Using Local Node

This guide outlines steps to create a standalone local node to test CLV compatibility with Ethereum. Follow this guide and you will have a CLV node running in your local environment, which can be connected to the default Polkadot JS GUI.

1. Install build tools & libraries

CLV is the easiest to be set up on Unix-based operating systems like macOS or Linux. Here is the instruction on installing Rust's toolchains. If you have already done this, please go to the Step 3.


Open the Terminal application and execute the following commands:

# Install Homebrew if necessary
/bin/bash -c "$(curl -fsSL"

# Make sure Homebrew is up-to-date, install openssl and cmake
brew update
brew install openssl cmake


Use a terminal shell to execute the following commands:

sudo apt update
# May prompt for location information
sudo apt install -y cmake pkg-config libssl-dev git build-essential clang libclang-dev curl

Arch Linux

Run these commands from a terminal:

pacman -Syu --needed --noconfirm cmake gcc openssl-1.0 pkgconf git clang
export OPENSSL_LIB_DIR="/usr/lib/openssl-1.0"
export OPENSSL_INCLUDE_DIR="/usr/include/openssl-1.0"

2. Install Rust toolchain

This guide uses rustup to help manage the Rust toolchain. First, install and configure rustup:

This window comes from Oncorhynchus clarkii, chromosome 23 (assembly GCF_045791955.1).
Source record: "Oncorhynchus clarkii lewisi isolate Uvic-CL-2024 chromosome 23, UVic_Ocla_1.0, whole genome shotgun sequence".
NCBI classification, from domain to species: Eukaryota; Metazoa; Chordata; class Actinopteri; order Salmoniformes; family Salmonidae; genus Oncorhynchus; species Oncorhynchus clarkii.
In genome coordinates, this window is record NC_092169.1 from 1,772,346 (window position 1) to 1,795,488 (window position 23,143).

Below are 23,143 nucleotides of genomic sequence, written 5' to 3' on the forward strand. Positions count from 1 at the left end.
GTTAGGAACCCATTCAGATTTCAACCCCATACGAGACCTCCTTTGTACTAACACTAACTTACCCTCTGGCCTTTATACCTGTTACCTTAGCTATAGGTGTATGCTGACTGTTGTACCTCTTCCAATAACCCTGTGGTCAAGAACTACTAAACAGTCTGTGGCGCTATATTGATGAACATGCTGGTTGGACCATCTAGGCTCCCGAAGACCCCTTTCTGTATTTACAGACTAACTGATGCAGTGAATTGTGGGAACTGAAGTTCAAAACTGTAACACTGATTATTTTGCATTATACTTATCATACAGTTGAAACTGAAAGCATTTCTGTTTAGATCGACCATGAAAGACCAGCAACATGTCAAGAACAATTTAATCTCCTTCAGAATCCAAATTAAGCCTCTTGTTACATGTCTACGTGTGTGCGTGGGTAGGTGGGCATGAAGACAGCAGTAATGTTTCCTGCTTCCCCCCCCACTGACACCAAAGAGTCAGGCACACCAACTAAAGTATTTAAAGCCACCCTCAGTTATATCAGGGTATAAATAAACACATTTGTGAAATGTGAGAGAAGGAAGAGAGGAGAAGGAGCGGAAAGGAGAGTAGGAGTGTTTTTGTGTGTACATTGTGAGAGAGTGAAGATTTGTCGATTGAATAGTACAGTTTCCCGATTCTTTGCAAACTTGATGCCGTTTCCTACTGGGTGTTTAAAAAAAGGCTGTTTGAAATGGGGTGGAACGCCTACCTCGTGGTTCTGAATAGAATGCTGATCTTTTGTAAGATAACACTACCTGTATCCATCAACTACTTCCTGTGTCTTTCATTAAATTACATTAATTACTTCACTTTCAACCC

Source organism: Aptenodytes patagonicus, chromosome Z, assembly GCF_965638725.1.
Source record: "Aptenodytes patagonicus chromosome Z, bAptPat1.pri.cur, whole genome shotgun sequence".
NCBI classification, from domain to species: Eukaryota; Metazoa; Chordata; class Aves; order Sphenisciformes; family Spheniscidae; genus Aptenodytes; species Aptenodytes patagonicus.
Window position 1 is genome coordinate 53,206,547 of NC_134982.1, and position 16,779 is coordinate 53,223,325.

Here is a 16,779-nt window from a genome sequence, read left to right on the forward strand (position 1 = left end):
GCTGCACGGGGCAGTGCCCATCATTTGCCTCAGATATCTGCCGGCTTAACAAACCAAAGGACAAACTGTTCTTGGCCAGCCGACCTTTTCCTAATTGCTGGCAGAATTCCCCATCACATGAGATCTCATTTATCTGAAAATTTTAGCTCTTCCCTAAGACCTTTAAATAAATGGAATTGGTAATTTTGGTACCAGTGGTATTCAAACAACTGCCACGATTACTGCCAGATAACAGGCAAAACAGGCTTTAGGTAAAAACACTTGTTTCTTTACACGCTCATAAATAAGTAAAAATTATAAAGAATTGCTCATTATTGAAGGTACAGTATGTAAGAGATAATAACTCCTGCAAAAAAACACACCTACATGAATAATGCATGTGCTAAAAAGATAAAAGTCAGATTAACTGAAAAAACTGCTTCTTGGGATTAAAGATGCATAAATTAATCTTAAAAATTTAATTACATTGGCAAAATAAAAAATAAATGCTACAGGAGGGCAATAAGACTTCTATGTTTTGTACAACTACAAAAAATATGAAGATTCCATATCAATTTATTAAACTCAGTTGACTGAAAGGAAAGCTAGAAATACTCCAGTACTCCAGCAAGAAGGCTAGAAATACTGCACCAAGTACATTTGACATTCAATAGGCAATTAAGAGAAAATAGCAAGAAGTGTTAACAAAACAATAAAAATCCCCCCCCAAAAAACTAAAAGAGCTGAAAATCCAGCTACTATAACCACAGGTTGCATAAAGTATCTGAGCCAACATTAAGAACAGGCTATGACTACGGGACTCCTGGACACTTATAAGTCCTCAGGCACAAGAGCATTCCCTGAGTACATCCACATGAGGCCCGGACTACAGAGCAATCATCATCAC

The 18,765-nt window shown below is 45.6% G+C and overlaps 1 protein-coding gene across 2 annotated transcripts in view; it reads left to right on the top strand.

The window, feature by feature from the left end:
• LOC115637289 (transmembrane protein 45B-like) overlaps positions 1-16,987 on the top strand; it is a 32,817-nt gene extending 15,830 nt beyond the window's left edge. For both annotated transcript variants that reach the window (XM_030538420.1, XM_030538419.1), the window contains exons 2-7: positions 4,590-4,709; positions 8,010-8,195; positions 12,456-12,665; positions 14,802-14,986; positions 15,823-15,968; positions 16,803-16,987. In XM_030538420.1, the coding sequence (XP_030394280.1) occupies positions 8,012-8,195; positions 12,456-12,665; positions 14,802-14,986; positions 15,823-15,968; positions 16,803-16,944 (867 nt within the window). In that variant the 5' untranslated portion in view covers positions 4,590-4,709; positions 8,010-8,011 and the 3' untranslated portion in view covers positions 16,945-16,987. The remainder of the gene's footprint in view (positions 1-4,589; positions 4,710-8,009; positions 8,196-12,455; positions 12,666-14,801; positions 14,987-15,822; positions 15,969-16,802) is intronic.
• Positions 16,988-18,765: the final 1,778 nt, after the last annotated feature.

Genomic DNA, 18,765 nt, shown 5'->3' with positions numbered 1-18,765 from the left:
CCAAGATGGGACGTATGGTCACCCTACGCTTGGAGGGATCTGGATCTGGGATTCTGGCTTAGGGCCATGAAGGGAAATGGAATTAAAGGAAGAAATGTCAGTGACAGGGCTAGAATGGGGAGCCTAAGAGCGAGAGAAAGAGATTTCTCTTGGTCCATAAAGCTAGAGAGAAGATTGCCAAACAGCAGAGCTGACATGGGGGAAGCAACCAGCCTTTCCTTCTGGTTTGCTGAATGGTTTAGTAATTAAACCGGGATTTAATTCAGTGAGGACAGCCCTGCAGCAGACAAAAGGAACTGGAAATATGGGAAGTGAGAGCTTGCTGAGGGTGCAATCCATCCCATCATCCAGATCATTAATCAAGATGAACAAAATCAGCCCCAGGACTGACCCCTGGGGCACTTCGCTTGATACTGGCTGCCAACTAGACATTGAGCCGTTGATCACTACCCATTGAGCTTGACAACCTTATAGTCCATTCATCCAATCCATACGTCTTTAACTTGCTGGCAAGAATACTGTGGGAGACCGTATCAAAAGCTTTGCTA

# Install
curl -sSf | sh
# Configure
source ~/.cargo/env

3. Compile the node

Let's start by cloning the master branch of the CLV repo that you can find here:

git clone
cd clover

Once you have followed all of the steps above, it's time to build the standalone node by running:

cargo build --release --features clover-testnet

The initial build will take a while, depending on your hardware. It may take 30 minutes for the build process to complete.

4. Run the Node

Then you will want to run the node in dev mode using the following command:

./target/release/clover --dev --rpc-cors=all  --unsafe-rpc-external  --unsafe-ws-external --validator --tmp -lruntime=debug

You should see an output that looks like the following, showing that blocks are being produced:

The local standalone CLV node provides two RPC endpoints:

  • HTTP:

  • WS: ws://

Connecting Polkadot JS Apps to a Local CLV Node

The locally-running CLV node is a Substrate-based node, so we can interact with it using standard Substrate tools. Let’s start by connecting it with CLV JS Apps. Visit and you will see Polkadot JS Apps and are automatically connected to the Polkadot MainNet.

Click on the top left corner to open the menu and configure the networks, then navigate down to open the Development sub-menu. Select the "Local Node" option which points Polkadot JS Apps to ws:// Next, click on the Switch button and the site should be successfully connected to your standalone CLV node.

With Polkadot JS Apps connected, you will see the standalone CLV node producing blocks.

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